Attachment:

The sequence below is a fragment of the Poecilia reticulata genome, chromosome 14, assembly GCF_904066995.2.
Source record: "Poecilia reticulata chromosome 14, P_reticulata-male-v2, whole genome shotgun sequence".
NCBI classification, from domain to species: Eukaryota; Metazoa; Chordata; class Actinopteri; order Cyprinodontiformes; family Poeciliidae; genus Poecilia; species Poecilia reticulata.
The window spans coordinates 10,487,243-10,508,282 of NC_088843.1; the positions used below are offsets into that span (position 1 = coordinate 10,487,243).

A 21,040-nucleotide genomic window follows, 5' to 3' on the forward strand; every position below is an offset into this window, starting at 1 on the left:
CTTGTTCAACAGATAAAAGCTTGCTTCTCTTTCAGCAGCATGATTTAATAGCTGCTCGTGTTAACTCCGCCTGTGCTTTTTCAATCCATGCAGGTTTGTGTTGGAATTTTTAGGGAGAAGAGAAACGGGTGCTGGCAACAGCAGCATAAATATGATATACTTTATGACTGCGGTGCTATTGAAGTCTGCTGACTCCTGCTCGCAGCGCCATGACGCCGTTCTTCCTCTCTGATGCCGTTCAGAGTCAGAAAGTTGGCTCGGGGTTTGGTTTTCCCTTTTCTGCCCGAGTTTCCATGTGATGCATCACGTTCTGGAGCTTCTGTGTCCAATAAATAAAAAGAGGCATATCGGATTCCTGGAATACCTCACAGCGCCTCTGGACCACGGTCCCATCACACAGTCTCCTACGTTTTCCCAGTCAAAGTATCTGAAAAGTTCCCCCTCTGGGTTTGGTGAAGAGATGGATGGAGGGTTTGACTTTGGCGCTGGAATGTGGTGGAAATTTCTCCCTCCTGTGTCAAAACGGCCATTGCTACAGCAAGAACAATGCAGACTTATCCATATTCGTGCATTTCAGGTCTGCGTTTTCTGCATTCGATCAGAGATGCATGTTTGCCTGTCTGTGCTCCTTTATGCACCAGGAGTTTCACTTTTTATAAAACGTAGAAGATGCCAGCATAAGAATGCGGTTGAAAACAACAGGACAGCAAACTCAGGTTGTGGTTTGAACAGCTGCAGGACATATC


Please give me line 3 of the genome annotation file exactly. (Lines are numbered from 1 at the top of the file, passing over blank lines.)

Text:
NCBI classification, from domain to species: Eukaryota; Metazoa; Chordata; class Actinopteri; order Cyprinodontiformes; family Poeciliidae; genus Poecilia; species Poecilia reticulata.